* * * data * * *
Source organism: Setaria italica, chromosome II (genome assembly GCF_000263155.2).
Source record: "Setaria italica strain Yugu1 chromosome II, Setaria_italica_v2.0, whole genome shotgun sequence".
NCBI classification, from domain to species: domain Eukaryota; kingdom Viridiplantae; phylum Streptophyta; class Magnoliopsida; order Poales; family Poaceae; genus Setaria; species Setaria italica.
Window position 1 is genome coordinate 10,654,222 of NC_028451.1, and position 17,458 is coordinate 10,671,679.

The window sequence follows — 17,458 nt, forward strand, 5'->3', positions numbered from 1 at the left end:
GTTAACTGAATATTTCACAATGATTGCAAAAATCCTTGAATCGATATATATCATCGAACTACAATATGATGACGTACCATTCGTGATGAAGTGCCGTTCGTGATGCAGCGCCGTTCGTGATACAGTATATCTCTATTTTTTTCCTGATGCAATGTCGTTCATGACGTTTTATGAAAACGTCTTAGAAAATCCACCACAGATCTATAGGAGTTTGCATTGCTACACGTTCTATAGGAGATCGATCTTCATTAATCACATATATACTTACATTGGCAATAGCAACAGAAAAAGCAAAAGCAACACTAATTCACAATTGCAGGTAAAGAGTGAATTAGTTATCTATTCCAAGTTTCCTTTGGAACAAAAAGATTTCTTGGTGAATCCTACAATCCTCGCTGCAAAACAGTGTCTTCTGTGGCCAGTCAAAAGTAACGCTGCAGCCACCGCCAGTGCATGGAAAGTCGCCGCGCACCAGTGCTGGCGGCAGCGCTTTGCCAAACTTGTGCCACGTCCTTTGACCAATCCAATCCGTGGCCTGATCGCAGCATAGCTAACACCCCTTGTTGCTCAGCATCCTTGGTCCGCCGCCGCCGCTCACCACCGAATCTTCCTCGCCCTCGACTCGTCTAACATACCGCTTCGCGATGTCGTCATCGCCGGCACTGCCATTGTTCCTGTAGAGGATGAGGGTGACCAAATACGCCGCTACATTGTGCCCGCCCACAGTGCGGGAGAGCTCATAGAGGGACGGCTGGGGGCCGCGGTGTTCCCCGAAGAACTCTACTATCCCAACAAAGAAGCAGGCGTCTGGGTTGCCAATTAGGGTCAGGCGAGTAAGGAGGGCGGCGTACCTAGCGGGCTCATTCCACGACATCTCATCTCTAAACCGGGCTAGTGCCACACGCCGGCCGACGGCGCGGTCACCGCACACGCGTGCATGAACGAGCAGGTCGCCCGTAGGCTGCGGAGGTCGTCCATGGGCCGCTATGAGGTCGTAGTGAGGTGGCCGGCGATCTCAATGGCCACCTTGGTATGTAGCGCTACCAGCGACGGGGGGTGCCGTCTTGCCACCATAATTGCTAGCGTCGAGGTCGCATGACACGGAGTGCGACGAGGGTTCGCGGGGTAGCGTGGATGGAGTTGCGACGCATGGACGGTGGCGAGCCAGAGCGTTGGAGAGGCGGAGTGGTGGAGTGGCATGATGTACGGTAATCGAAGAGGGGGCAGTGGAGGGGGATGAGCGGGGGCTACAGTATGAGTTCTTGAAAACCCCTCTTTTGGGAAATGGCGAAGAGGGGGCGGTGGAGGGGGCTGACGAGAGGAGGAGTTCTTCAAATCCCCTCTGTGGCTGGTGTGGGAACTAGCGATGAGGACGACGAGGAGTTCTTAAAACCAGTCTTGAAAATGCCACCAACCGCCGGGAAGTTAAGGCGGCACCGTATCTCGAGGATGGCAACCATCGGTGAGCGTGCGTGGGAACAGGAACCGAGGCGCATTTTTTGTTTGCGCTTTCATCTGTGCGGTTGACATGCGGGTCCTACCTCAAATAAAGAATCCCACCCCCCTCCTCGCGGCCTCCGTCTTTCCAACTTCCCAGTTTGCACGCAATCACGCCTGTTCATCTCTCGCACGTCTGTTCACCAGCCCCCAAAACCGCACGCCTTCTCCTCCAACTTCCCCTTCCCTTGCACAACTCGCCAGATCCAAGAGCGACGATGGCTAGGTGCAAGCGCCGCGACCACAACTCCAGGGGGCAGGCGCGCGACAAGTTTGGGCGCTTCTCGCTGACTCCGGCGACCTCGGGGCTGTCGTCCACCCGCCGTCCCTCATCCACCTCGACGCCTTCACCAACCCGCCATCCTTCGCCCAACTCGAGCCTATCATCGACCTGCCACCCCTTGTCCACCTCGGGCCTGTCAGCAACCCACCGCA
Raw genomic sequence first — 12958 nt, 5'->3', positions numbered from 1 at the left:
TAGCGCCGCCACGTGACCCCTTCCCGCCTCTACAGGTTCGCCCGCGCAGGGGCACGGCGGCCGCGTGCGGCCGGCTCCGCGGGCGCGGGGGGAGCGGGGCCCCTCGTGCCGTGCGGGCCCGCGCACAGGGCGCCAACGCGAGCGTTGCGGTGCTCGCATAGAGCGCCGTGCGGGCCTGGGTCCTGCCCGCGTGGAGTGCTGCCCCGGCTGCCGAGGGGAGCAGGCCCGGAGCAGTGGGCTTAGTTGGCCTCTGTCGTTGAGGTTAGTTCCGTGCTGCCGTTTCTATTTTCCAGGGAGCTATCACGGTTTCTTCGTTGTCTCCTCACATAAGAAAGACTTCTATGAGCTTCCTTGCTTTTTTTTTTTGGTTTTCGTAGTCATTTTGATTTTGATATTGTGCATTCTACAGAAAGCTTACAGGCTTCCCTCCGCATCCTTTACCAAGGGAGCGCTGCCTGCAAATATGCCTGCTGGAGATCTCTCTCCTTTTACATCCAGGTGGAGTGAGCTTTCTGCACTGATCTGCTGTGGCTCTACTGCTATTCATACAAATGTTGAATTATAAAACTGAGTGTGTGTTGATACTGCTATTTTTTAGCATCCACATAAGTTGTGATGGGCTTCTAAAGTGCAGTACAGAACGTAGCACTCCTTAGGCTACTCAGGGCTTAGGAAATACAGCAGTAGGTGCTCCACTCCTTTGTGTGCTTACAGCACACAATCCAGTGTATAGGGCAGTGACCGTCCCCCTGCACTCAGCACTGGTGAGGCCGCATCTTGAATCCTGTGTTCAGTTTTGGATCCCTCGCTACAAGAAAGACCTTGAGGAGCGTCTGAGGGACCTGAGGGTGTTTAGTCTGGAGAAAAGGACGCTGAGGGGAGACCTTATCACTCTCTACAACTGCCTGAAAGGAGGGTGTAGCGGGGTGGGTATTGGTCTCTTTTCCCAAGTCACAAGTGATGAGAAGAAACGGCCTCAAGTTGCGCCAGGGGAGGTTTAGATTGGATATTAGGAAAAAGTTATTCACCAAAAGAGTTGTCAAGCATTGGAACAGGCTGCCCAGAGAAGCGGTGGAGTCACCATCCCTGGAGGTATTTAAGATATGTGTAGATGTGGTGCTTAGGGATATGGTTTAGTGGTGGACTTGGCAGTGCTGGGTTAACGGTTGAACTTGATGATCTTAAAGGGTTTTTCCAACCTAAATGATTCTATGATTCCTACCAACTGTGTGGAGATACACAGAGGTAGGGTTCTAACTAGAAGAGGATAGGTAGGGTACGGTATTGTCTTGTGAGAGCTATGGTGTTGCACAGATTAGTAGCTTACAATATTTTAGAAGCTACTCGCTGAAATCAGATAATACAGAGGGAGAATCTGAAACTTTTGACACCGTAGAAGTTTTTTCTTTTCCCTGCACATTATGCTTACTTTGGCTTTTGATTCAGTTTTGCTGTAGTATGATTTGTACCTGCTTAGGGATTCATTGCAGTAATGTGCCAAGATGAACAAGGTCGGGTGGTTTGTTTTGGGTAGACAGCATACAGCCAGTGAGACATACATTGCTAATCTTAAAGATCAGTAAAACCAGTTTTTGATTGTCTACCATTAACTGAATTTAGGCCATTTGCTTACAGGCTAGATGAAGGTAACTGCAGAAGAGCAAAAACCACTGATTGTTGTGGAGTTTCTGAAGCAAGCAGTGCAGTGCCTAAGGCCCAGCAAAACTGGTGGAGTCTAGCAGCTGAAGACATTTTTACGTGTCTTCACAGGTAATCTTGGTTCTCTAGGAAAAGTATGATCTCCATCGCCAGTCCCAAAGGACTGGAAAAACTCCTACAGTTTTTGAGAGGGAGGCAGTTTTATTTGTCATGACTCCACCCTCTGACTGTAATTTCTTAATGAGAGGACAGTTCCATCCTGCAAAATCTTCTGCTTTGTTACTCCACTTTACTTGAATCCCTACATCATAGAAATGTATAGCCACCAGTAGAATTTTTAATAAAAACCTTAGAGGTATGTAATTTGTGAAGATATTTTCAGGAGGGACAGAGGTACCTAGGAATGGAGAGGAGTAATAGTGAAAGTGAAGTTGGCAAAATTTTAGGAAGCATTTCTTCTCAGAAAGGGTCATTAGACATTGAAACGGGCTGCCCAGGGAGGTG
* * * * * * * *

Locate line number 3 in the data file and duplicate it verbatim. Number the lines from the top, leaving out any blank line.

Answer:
NCBI classification, from domain to species: domain Eukaryota; kingdom Viridiplantae; phylum Streptophyta; class Magnoliopsida; order Poales; family Poaceae; genus Setaria; species Setaria italica.